2015

Therapy is More than Advice-giving

Suppose you’re struggling with a problem and you ask someone you trust for advice on how to solve it. Most people are only too happy to give it to you. Maybe they have personal experience with the concern in question, or maybe they know somebody who had a similar problem. Either way, this very well might you help you. Especially if it’s a practical problem and not too complex.

Or maybe you consult the all-knowing internet, a magazine, or a book. In our world, advice is not hard to come by. It’s everywhere. And if that’s true, why would you bother going to a therapist with an emotional concern? Why not just use one of the other readily available resources?

Many people have, in fact, made this very argument to me.

In social settings, sometimes people will ask, “So, um, what do you tell people who have problem x?” As if giving advice is what therapy is about.

Except it isn’t.

Advice is generalized information that can be tailored to the many, but therapy is tailored to you. Your problem may be similar to the problems that others have–-indeed, many emotional concerns are universal––but your circumstances, goals, and needs are likely to be different. Moreover, your problems do not occur in a vacuum. Your personal history is unique to you and it serves as a broad context in which to understand your problem.

As a therapist, I listen carefully to my clients. I take pains to get to know who they really are, something a columnist in magazine will not do. I try to understand my their unique psychologies. And I lock in on the various psychological factors–-thoughts, feelings, conflicts, beliefs–-that keep them stuck.

Do I give advice? Sure. Sometimes.

But not all clients need advice. Some clients need to listened to and understood at very deep level (think: unconscious mind). Some clients need to be encouraged, coaxed, or persuaded to try something new, even though it feels risky, hopeless, or fearful. Some clients need to have someone believe in them, support them, or root for them as they try–-yet again–-to make a change. Some clients need to be confronted with self-discrepancies or self-destructive behaviors (gently). Some clients need insight into patterns of behavior, relating, or resistance. Some clients need to clarify their feelings, often hidden, or simply experience them in the presence of a caring human being. Some clients need to be challenged. Some clients need acceptance.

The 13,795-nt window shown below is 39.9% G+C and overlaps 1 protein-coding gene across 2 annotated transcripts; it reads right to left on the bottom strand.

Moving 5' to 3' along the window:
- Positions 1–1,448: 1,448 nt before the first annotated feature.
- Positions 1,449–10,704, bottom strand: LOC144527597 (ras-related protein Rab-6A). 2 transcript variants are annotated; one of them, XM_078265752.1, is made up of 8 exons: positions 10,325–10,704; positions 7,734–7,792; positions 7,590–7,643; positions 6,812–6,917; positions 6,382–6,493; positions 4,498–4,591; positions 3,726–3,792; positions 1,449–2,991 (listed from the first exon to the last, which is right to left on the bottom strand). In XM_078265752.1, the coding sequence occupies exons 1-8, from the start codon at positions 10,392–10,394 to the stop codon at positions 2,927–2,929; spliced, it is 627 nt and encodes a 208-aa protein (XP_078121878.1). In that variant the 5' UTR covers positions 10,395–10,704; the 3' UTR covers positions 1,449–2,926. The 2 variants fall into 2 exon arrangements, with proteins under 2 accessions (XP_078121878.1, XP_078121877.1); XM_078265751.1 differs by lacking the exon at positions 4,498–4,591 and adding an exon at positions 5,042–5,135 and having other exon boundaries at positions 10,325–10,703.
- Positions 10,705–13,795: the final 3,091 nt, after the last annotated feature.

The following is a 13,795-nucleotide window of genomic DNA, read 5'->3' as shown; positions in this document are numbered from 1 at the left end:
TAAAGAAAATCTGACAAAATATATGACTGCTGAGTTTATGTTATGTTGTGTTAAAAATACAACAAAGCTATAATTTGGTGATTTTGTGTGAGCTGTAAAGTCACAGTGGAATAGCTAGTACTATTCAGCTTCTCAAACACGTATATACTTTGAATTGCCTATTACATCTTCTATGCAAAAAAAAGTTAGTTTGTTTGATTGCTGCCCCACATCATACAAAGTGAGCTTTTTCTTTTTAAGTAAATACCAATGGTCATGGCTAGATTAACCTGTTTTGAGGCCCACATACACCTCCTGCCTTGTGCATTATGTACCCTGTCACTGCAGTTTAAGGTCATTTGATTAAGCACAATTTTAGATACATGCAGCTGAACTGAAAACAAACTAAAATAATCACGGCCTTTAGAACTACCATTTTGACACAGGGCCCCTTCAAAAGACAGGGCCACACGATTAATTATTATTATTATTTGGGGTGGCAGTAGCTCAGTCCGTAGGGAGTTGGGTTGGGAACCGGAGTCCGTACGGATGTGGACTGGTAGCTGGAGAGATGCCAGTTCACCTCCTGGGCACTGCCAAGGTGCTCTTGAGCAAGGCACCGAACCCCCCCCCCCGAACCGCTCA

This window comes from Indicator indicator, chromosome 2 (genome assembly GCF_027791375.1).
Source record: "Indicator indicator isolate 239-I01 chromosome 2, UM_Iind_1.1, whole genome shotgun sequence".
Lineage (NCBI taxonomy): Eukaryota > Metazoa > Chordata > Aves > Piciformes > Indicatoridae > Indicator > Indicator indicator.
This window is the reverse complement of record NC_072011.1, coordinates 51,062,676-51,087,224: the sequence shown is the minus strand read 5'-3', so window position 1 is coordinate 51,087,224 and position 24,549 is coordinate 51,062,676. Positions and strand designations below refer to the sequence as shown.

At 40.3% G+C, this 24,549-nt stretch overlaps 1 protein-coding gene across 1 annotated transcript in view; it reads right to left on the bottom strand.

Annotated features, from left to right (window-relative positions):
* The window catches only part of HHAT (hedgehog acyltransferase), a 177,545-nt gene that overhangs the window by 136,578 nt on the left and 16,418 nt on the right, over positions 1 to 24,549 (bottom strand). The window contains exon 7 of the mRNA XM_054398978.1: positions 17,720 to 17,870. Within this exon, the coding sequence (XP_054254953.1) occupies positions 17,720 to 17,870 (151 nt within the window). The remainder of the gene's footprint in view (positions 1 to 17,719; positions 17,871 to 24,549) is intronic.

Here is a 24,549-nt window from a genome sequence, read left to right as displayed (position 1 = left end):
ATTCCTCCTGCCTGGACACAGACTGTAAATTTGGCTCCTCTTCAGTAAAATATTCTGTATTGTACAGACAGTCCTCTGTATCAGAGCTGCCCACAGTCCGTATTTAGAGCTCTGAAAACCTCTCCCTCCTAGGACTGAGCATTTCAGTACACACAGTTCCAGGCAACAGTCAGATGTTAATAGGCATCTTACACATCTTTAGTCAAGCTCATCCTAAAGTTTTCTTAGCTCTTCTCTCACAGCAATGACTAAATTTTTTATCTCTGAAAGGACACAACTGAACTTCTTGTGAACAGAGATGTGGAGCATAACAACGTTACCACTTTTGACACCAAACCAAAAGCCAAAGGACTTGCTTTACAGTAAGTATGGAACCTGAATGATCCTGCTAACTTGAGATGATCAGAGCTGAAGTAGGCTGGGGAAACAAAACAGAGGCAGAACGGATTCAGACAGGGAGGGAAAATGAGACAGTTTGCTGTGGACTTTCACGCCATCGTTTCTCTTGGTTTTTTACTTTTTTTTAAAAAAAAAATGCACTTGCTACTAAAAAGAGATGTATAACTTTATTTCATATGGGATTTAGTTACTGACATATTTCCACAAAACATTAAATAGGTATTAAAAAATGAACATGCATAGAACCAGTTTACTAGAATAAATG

Some clients need all these things, and more.

If years of doing therapy have taught me anything, it’s that most human problems--depression, anxiety, relationship issues, career troubles, et cetera--are more complex than they appear on the surface.

Which is why common advice so often fails.





The Four Sentences that Lead to Wisdom

I'm sorry.
I was wrong.
I need help.
I don't know.

(source:
Bury Your Dead, by Louise Penny).

Ah, the good life. But what is it?

I like Martin Seligman’s definition. The good life, as he sees it, is made up of five components:

  • Positive emotion. Otherwise known as feeling good.
  • Engagement. Activities that cause to lose track of time, for instance.
  • Relationships. We are hard-wired to connect. Good relationships make for a good life.
  • Meaning. Making an investment in something that is bigger than one’s self.
  • Achievement. Accomplishing things that matter to us.

Happiness is more than feeling good. Ever tried to learn a musical instrument? Complete college? Play Bridge? Play a sport? Some activities test us and tax us, but they may come to have deep meaning for us nonetheless. Seligman suggests that “feeling good” may be the least important component of the group.

Which doesn’t mean we don’t want to feel good. We do. It’s just that there may be more to happiness than positive emotion.

Also, it’s not enough to achieve our goals; we also need to
appreciate our achievements, perhaps even savor them.

What the good life is not: the wealthy life, the ideal life, the stress-free life, the idle life.

Is the Anticipation of a Panic Attack Worse Than the Panic Itself?

Maybe. At the very least, for many sufferers it’s almost as bad.

When it comes to positive events, anticipation can be a good thing. If we’re anticipating an exciting vacation, say, or a cherished holiday or other event, the tension of the waiting itself can enhance our enjoyment (especially if we are adept at
savoring).

But what if it's a negative event? Panic attacks cause people to feel deeply afraid. The sufferer experiences the emotion of intense fear, not to mention disconcerting symptoms like shortness of breath, rapid heartbeat, or tingling in the extremities (and more). Fortunately, panic attacks are typically short-lived phenomenon. They pass. The sufferer’s physiology goes back to baseline.